• There is a tendency to push or pull the glass on the washer conveyor because operators do not want to wait for the conveyor. Don’t allow it. Pushing and pulling is a cause of scratching;
• Change wash water once a shift if not once a day.
Wash with the coated side up to avoid scratching;
• Glass must be absolutely dry or it will fail. Don’t dry it with a rag. Use the green tube. Don ’t spot clean if there are dirt particles. Re-send it through the line; and
• Clean washers routinely with a high-pressure wash or you will wind up with dirty glass.
Muntin (Grid) Fabrication
“How much time does ‘touch-up’ require”? Burk asks.
He listens to each response then offers his view.
“The correct answer is a minimal amount of time. Don’t spray paint. It gets into the sealant. It will discolor. Use a brush.”
He advises the group to clean muntin sections with alcohol or a solvent that evaporates quickly and won’t damage the paint. One of Burk’s pet peeves is too much handling. “How many times during the course of assembly are muntins picked up and put down?” he asks. “To reduce scratching, keep handling to a minimum. Do not bundle them or handle them in large groups.”
He cautions against using stickers or labels as a form of identification because these can adhere to the sealant. His solution is to hang the completed grids on a rack or tree in the correct order.
“Re-sharpen punches when they start to deform the muntin as it is punched. Change the saw blade on a regular basis.
Burk’s advice for preventing a breakdown is to “listen and get to know the sound of your equipment. I can tell when the chains in the roll-forming box are not smooth and something is going to snap. Your operators should get to know the sound of their equipment so when something is not right, they can anticipate the problem before it occurs.”
In his wrap-up, Burk provides advice of a general nature so supervisors will be more effective in dealing with broad issues.
“What do you do when you discover a defective unit?”
Burk says that when certain issues surface, most employees are afraid to be honest about who is responsible for the products that come off the production line. They need to know they will not be punished.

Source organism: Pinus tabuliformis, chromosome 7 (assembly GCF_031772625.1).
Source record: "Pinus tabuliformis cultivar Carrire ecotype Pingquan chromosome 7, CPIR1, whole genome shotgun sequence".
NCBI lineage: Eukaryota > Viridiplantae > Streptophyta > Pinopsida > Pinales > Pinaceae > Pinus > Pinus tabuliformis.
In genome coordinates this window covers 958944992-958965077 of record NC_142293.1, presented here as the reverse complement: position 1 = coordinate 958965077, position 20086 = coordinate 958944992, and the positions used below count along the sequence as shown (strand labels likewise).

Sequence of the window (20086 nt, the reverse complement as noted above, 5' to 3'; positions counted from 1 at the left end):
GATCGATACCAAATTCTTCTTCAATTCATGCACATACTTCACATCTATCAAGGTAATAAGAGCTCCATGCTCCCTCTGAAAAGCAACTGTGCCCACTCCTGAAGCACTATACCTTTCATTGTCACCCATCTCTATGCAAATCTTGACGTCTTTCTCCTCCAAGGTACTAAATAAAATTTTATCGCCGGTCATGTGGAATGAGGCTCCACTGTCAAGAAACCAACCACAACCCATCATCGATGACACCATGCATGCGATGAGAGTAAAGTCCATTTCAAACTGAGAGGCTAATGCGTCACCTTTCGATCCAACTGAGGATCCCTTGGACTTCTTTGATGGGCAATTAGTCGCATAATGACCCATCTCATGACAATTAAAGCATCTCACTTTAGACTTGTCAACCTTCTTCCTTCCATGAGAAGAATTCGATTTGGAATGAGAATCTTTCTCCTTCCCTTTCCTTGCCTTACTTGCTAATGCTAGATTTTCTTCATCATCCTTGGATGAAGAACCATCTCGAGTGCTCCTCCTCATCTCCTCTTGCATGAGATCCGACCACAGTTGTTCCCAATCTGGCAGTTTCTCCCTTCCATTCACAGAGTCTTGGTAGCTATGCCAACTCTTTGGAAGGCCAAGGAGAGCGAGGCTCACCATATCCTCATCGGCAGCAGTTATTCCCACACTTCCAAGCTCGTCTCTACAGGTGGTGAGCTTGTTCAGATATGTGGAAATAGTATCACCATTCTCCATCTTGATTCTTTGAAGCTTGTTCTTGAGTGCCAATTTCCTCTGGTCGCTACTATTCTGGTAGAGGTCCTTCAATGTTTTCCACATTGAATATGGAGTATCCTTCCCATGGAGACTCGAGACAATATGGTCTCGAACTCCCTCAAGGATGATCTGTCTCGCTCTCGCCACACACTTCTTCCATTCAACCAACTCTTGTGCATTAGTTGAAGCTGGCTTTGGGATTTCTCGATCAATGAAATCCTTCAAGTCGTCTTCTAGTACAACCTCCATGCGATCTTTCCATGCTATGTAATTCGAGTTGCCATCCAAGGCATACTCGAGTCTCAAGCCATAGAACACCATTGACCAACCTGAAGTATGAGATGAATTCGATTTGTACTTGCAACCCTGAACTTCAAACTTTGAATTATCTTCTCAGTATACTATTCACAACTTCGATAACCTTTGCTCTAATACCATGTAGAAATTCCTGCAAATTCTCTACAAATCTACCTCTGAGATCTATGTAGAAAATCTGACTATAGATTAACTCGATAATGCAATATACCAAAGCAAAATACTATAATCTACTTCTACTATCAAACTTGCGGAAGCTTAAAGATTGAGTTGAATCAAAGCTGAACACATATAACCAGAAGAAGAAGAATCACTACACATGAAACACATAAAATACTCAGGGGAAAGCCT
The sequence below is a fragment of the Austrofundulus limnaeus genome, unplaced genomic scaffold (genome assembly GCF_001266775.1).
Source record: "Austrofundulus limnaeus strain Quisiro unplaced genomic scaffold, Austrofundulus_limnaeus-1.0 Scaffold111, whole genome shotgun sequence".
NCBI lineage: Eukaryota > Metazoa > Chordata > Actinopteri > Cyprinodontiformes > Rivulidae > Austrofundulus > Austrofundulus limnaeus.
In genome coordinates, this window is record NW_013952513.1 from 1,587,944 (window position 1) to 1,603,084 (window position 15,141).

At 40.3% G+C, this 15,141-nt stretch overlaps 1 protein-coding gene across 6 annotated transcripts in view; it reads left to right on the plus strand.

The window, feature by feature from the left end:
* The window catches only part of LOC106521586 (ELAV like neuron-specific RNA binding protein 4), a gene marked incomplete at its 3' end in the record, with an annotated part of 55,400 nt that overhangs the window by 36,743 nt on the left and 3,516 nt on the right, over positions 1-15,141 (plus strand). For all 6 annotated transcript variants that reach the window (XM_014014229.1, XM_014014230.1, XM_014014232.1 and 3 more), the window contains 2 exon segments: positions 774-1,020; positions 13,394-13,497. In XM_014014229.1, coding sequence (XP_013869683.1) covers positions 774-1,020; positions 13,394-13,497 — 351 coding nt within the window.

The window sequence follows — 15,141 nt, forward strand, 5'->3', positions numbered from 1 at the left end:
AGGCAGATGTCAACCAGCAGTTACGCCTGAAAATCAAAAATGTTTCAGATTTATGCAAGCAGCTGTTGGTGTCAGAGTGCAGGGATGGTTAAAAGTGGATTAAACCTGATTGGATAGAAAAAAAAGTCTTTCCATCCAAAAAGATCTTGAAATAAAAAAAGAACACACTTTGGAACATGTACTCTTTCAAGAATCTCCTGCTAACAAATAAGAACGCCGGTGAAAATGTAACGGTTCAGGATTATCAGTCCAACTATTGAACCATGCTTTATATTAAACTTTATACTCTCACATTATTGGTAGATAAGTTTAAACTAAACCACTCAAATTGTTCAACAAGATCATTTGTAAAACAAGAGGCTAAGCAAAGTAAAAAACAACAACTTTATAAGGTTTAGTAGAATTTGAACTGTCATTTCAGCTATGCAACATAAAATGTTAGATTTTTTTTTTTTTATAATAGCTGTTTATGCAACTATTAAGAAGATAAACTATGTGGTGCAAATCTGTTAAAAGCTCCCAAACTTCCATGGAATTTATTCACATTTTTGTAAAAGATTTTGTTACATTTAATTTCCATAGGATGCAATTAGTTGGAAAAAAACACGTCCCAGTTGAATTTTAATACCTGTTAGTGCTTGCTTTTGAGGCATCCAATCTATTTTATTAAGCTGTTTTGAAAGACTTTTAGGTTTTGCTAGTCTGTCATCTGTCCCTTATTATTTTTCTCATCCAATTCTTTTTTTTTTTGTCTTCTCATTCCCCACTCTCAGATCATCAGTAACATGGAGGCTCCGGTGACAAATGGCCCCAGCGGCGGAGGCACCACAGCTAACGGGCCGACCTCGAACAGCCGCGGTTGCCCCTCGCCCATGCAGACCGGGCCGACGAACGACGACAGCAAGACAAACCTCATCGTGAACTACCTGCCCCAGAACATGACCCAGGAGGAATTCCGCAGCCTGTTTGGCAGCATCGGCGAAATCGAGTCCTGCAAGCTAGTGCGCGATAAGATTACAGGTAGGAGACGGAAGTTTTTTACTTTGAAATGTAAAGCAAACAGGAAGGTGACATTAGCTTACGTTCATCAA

“Explain in simple terms the function of materials. What does the sealant do? What does desiccant do?”
He says that by understanding the importance of each material, supervisors can do a better job. He urges them to spend more time on the floor, show workers units that have failed and explain why quality is necessary. He also urges supervisors to ask questions and look for a variety of behavioral patterns. These include:
• Draggers: They reach across conveyor units and drag something off;
• Shovers: They shove units into the oven because they can’t take the time to lift them;
• Grabbers: They grab something off the line instead of waiting;
• Snackers: They eat snacks on the line; and
• Huggers: They pick up a large quantity of things in their arms and risk accidents or damage.
Burk urges the class to correct these behaviors. “I can’t tell you how to run your department, but I can tell you what I have seen and I can recommend things you should do.”
He says that safety varies from state to state, city to city and company to company.
“It is up to you to see that the safety program is enforced,” says Burk. “OSHA is putting emphasis on enforcement in Spanish-speaking operations. You, as the supervisor, are responsible for your people.”
Burk then asks his last question of each attendee.
“So what is the most important thing you will take back to your company today?”
Everyone agrees that issues relating to sealants and the failures that result from neglect are the areas that require the most attention.
“From the things we have discussed and shared as a group, each of you has the knowledge to return to your job as a more informed and better supervisor. Hopefully, what you have learned here will have an impact on the people who work for you.”